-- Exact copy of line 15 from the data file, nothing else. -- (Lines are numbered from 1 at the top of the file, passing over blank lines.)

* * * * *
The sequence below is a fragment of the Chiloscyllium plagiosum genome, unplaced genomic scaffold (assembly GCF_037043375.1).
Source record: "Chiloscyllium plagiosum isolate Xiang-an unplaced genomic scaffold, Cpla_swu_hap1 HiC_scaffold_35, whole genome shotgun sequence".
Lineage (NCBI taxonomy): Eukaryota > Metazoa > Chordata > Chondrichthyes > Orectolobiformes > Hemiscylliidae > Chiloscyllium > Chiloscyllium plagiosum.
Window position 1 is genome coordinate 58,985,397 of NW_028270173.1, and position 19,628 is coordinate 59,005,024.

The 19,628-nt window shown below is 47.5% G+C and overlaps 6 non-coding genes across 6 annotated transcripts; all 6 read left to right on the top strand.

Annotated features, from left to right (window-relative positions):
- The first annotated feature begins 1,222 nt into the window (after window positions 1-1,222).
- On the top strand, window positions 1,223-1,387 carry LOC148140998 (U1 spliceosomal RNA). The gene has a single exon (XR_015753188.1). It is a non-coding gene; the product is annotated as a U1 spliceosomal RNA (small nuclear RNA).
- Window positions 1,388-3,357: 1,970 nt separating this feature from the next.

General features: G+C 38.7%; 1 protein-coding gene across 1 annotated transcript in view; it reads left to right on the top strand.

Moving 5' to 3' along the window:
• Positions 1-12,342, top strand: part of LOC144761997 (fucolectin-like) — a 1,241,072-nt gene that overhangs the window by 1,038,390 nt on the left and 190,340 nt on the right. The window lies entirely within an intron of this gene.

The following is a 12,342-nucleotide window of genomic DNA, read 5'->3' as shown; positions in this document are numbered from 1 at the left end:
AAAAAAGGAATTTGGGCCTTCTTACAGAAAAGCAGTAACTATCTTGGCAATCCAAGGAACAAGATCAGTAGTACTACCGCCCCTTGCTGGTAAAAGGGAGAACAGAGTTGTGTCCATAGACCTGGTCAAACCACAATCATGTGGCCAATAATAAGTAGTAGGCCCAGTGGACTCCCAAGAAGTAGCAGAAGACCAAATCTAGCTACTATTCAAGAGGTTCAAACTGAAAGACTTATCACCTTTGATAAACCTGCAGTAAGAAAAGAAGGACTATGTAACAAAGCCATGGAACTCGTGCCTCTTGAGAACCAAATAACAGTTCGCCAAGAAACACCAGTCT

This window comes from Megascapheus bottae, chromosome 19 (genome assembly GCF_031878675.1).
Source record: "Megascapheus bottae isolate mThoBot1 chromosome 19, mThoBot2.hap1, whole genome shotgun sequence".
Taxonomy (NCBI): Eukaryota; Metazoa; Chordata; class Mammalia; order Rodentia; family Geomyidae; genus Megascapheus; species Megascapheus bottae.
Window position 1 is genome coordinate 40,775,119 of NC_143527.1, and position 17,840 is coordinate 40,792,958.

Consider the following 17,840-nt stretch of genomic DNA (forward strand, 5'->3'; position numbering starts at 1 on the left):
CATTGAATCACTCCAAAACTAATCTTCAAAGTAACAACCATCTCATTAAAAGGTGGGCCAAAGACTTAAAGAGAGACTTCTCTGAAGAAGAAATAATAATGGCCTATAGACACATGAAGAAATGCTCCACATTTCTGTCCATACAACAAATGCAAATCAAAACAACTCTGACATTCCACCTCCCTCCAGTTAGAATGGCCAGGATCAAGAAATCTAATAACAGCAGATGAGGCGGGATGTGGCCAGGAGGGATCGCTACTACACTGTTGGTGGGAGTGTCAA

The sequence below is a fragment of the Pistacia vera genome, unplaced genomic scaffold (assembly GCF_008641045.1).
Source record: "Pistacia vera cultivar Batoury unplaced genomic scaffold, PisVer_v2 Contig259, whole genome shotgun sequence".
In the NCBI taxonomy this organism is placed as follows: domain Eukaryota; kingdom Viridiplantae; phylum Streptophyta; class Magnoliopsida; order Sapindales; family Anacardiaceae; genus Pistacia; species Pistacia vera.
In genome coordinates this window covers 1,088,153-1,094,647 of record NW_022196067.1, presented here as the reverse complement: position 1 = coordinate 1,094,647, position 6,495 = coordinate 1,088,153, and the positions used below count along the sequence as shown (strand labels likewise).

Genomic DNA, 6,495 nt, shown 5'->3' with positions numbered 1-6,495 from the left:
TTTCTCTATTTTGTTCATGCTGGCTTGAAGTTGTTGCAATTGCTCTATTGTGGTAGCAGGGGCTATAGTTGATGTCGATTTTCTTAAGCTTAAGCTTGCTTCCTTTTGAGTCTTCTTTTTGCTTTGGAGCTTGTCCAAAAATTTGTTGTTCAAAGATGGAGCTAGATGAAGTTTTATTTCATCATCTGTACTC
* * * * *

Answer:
This window comes from Megascapheus bottae, chromosome 19 (genome assembly GCF_031878675.1).